I don’t want to go to Mars


Whoo boy! It looks like we got ourselves a good ol’ space race a-brewin’!

I’m not talking about the Cold War iteration of the U.S. versus the USSR. I’m also not talking about the three-way battle royal in Asia between Japan, China and India (just found out about this the day I wrote this column).

Nope. The real space race is heating up between SpaceX CEO Elon Musk and Boeing CEO Dennis Muilenburg.

Their aspirations are admirable. Space travel is something that has piqued society’s curiosity for decades, and truth be told, I’m a little bit jealous I wasn’t alive to witness the televised moon landing. Obviously the event was transcendent. But the way our country seemed to share the experience together, even though everyone was huddled in front of their own TV set, is just one of those amazing moments of unity and shared exultation.

That said, I think the space race CEOs are putting the cart before the horse just a tad bit. And by “tad bit,” I mean “light years.” NASA’s first manned mission to Mars is planned for the 2030s. (As a side note, NASA’s mission overview on its website is fantastic and very informative!) Musk said by the 2060s there could be a million people on Mars.

Cool. But here’s a thought. Let’s shoot for one. And he or she doesn’t even have to live there. Let’s let them take one small step and giant leap on Mars before we break red ground on a condominium or amusement park.

It is possible, I guess, that I’m a little biased against Mars. While we have glamorized space travel in society, any movie I’ve ever seen set on Mars, specifically, has made it look, for lack of a better word, terrible.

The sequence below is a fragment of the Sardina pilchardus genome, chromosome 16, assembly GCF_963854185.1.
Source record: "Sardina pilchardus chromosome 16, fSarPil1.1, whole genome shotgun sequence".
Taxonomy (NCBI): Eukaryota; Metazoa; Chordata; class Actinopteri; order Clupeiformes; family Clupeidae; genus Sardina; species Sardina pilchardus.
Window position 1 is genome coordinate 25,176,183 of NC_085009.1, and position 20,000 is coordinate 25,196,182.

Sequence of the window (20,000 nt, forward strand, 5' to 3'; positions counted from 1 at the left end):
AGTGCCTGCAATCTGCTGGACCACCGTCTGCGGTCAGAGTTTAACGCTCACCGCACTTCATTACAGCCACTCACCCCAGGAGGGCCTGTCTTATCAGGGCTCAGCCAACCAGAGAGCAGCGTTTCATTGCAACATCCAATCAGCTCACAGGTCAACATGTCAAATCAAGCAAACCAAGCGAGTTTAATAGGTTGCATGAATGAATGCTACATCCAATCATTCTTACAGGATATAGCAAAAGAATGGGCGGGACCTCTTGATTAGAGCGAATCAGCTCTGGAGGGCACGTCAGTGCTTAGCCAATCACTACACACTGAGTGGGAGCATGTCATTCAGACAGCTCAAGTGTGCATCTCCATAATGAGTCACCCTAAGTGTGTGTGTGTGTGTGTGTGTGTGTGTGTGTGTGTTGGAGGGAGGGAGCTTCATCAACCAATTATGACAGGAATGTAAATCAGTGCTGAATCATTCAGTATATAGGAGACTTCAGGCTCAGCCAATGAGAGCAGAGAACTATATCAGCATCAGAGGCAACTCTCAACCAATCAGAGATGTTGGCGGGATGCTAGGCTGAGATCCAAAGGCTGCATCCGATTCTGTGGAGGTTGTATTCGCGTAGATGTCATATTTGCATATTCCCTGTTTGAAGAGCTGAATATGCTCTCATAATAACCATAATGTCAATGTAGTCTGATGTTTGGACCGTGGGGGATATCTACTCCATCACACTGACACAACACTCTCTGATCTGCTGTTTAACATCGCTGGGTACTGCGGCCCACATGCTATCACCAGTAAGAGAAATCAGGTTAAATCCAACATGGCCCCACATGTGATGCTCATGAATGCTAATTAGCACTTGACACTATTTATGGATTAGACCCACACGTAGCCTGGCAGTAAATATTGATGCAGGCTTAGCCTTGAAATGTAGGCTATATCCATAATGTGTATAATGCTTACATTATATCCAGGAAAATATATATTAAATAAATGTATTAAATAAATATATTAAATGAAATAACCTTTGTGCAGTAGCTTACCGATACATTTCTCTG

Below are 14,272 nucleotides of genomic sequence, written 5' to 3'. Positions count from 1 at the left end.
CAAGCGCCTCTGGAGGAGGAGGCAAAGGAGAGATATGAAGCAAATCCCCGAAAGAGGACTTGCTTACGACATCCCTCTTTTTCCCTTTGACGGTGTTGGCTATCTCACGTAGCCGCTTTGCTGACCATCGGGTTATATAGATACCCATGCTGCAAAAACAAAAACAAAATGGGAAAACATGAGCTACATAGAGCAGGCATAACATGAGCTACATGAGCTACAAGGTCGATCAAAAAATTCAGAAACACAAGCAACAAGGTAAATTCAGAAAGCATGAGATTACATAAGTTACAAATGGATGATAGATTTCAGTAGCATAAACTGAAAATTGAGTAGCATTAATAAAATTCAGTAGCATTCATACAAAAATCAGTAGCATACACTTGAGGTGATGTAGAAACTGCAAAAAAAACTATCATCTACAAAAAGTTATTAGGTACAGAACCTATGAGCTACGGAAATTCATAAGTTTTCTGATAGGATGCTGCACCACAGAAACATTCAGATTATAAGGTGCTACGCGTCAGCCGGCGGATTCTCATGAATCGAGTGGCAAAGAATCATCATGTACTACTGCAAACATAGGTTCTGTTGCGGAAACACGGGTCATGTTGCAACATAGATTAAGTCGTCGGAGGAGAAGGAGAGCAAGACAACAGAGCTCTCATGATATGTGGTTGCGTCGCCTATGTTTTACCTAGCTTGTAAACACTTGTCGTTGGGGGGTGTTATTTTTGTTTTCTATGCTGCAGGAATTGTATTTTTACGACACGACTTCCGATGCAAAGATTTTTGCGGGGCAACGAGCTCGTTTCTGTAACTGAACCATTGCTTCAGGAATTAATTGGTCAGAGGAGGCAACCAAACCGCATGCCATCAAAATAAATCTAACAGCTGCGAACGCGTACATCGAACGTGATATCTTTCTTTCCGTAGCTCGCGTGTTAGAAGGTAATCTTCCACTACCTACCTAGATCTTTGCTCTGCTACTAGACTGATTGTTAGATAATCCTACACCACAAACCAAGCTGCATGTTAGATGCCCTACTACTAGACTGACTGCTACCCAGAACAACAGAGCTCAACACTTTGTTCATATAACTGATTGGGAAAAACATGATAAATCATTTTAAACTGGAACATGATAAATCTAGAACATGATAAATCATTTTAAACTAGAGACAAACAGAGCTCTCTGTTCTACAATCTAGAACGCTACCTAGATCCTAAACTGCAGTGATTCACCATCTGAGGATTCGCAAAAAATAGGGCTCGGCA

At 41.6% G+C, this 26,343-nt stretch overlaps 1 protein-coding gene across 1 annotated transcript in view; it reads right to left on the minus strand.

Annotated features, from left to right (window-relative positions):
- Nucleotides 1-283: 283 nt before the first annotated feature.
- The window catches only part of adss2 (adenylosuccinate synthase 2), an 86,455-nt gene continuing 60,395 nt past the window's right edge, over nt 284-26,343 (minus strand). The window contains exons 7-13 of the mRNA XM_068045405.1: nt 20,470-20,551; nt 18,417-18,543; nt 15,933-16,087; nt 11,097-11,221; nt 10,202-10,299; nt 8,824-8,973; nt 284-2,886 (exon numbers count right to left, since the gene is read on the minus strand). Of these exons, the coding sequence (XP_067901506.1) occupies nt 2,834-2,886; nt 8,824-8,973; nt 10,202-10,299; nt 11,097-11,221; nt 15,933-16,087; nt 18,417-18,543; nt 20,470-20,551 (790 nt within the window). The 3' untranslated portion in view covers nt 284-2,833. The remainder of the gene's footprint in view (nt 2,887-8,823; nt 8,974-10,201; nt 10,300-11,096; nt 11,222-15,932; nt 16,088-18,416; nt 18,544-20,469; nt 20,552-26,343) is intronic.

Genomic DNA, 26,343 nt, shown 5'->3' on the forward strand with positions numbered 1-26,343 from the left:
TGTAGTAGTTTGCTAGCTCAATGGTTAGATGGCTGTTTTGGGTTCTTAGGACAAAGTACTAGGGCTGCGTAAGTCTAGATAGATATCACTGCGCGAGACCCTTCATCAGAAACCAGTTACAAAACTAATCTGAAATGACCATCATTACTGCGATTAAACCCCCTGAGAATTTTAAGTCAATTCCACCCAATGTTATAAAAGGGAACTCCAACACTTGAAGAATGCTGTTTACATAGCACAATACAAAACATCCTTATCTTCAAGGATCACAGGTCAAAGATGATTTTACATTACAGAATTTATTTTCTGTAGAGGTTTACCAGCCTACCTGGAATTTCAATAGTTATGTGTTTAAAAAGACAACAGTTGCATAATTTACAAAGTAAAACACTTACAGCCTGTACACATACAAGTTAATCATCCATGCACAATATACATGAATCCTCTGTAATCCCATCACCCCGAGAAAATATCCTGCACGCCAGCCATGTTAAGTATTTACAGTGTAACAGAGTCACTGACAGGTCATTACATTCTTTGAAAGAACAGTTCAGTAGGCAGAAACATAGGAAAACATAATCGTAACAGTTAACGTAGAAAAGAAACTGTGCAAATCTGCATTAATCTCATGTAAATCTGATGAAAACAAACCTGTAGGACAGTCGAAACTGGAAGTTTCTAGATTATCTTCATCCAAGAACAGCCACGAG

During college I had a class titled “John Carpenter Films.” Take a moment to let that sink in as either an indictment regarding my work ethic during my formative college years or the curriculum offerings at Central Michigan University. OK. Moving on.

One of the films we watched was called “Ghosts of Mars.” Here I will briefly don my film critic hat. On the thumbs up or down scale, I give it a “Two thumbs jabbed into my eyeballs so I don’t have to watch this horrendous waste of a film reel.” That said, in the movie, ancient spirits of Martian civilization begin to possess human bodies and make them do evil things.

Is this likely to happen? Who knows? Surely not Elon Musk or Dennis Muilenburg.

Let’s not forget about “Total Recall.” Now, I know what you’re thinking. “This doesn’t make Mars look bad! What about that chick with three —”

I’m going to stop you there. My counterpoint is the climactic image of Arnold Schwarzenegger’s eyes getting sucked out of his head by the oxygen-lacking Mars atmosphere. I don’t want that to happen to me, and you shouldn’t either.

My third reference is “The Martian.” I enjoyed this movie, actually. Know why? Because Matt Damon shows us the power of the human spirit can endure so much — even the horrors of Mars, which the movie shows are rather plentiful. It’s impossible not to be overjoyed when he finally gets rescued and comes home, because Mars is a vast, lifeless dump.

Maybe in time, my opinion will change. Perhaps NASA’s mission will reveal that Mars has great potential for habitation and tourism. I hope so! This would be monumental! So many problems could be solved (there’s a column for another week).

But until we get some boots on the ground, we won’t know. So let’s focus our energy on something a little more realistic — a moon colony.


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